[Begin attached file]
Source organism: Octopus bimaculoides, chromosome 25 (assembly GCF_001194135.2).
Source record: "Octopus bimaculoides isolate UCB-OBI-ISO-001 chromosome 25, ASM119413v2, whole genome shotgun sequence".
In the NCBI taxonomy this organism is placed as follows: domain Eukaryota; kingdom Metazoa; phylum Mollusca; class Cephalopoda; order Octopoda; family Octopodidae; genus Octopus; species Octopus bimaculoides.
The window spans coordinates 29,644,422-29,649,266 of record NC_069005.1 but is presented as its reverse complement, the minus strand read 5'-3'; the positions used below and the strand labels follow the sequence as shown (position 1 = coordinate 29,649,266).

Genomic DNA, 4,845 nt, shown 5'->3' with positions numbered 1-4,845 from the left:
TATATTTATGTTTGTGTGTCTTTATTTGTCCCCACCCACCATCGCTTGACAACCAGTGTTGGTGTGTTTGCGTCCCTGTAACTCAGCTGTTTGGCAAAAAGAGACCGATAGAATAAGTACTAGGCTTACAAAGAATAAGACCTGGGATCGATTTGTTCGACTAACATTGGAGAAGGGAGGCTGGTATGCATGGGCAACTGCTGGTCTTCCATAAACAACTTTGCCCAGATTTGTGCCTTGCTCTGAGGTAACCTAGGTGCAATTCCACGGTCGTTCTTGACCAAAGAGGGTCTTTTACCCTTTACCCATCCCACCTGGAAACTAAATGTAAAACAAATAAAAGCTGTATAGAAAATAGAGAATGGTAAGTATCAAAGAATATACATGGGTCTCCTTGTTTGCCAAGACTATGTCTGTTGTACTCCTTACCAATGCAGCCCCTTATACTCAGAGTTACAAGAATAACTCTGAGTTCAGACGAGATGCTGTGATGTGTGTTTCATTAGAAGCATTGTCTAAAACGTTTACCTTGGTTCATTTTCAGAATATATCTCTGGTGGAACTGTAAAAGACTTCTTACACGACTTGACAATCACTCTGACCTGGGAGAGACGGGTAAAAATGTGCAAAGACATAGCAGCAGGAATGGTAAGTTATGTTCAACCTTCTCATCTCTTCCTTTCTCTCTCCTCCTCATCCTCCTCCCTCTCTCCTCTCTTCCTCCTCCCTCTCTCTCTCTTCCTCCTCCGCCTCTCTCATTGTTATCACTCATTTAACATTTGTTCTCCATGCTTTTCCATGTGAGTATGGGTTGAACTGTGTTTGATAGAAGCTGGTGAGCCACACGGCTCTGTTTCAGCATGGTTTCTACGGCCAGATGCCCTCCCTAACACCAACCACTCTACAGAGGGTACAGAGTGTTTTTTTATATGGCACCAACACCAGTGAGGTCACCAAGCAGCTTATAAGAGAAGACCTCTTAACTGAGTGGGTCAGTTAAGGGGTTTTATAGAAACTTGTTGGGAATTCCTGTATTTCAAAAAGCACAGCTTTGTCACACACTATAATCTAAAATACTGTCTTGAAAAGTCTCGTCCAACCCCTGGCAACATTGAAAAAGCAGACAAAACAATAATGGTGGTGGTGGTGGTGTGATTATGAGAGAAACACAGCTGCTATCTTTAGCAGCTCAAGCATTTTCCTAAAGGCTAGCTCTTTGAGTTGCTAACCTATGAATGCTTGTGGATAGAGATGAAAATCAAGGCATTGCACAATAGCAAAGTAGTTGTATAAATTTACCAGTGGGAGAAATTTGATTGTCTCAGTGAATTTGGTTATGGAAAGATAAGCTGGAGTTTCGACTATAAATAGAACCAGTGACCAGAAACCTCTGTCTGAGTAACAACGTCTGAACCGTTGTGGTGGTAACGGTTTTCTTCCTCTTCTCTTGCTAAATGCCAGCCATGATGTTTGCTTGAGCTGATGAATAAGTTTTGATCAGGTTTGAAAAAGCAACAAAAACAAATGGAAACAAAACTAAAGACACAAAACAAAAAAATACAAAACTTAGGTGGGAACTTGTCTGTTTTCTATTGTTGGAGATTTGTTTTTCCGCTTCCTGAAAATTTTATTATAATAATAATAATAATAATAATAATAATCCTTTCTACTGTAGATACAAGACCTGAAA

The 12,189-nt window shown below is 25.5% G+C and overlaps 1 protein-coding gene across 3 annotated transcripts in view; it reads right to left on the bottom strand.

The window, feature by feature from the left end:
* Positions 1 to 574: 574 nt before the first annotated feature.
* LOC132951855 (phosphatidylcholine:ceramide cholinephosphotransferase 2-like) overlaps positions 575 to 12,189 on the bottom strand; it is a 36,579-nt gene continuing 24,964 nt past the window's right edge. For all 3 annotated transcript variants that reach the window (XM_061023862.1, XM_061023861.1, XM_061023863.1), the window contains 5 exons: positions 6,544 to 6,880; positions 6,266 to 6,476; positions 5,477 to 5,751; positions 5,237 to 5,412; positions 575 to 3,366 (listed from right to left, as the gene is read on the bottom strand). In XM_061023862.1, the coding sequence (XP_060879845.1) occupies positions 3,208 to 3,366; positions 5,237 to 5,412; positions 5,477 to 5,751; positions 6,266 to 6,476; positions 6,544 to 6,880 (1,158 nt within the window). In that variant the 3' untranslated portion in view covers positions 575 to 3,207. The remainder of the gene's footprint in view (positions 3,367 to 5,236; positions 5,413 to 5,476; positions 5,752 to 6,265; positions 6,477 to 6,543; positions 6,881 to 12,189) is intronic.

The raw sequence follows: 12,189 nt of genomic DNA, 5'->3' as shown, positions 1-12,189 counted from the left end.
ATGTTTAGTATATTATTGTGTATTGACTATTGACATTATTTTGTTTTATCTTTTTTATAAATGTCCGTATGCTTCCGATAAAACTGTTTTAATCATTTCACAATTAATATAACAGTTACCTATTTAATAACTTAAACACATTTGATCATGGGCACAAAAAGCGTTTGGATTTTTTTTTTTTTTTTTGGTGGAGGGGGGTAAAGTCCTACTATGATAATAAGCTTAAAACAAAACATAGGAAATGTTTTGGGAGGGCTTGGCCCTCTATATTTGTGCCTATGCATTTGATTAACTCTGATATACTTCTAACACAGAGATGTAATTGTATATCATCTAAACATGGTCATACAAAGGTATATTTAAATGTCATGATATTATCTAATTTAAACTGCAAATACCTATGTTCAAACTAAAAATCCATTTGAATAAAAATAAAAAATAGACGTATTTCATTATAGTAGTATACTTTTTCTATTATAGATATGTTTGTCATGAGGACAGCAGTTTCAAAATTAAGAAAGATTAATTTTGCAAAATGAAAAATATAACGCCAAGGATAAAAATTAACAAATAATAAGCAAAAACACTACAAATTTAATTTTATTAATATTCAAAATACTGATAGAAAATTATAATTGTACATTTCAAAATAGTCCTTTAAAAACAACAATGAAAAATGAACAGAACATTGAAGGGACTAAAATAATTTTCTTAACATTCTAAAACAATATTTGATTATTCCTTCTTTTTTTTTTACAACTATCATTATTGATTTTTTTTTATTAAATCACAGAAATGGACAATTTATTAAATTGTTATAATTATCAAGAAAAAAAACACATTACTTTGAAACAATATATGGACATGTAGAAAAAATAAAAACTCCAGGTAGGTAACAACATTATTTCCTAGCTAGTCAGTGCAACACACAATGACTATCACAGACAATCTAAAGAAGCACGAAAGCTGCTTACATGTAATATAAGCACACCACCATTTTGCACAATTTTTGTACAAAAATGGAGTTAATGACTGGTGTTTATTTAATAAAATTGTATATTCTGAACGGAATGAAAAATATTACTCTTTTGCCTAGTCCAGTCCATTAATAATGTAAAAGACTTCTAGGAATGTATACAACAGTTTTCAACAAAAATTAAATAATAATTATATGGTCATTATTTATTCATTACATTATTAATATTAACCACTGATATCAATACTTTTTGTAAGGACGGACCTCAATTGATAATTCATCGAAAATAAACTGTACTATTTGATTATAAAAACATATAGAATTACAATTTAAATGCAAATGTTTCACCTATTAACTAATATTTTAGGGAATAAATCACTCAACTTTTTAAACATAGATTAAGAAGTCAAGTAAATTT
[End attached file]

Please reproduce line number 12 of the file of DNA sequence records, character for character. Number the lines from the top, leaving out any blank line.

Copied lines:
ATGTTTAGTATATTATTGTGTATTGACTATTGACATTATTTTGTTTTATCTTTTTTATAAATGTCCGTATGCTTCCGATAAAACTGTTTTAATCATTTCACAATTAATATAACAGTTACCTATTTAATAACTTAAACACATTTGATCATGGGCACAAAAAGCGTTTGGATTTTTTTTTTTTTTTTTGGTGGAGGGGGGTAAAGTCCTACTATGATAATAAGCTTAAAACAAAACATAGGAAATGTTTTGGGAGGGCTTGGCCCTCTATATTTGTGCCTATGCATTTGATTAACTCTGATATACTTCTAACACAGAGATGTAATTGTATATCATCTAAACATGGTCATACAAAGGTATATTTAAATGTCATGATATTATCTAATTTAAACTGCAAATACCTATGTTCAAACTAAAAATCCATTTGAATAAAAATAAAAAATAGACGTATTTCATTATAGTAGTATACTTTTTCTATTATAGATATGTTTGTCATGAGGACAGCAGTTTCAAAATTAAGAAAGATTAATTTTGCAAAATGAAAAATATAACGCCAAGGATAAAAATTAACAAATAATAAGCAAAAACACTACAAATTTAATTTTATTAATATTCAAAATACTGATAGAAAATTATAATTGTACATTTCAAAATAGTCCTTTAAAAACAACAATGAAAAATGAACAGAACATTGAAGGGACTAAAATAATTTTCTTAACATTCTAAAACAATATTTGATTATTCCTTCTTTTTTTTTTACAACTATCATTATTGATTTTTTTTTATTAAATCACAGAAATGGACAATTTATTAAATTGTTATAATTATCAAGAAAAAAAACACATTACTTTGAAACAATATATGGACATGTAGAAAAAATAAAAACTCCAGGTAGGTAACAACATTATTTCCTAGCTAGTCAGTGCAACACACAATGACTATCACAGACAATCTAAAGAAGCACGAAAGCTGCTTACATGTAATATAAGCACACCACCATTTTGCACAATTTTTGTACAAAAATGGAGTTAATGACTGGTGTTTATTTAATAAAATTGTATATTCTGAACGGAATGAAAAATATTACTCTTTTGCCTAGTCCAGTCCATTAATAATGTAAAAGACTTCTAGGAATGTATACAACAGTTTTCAACAAAAATTAAATAATAATTATATGGTCATTATTTATTCATTACATTATTAATATTAACCACTGATATCAATACTTTTTGTAAGGACGGACCTCAATTGATAATTCATCGAAAATAAACTGTACTATTTGATTATAAAAACATATAGAATTACAATTTAAATGCAAATGTTTCACCTATTAACTAATATTTTAGGGAATAAATCACTCAACTTTTTAAACATAGATTAAGAAGTCAAGTAAATTT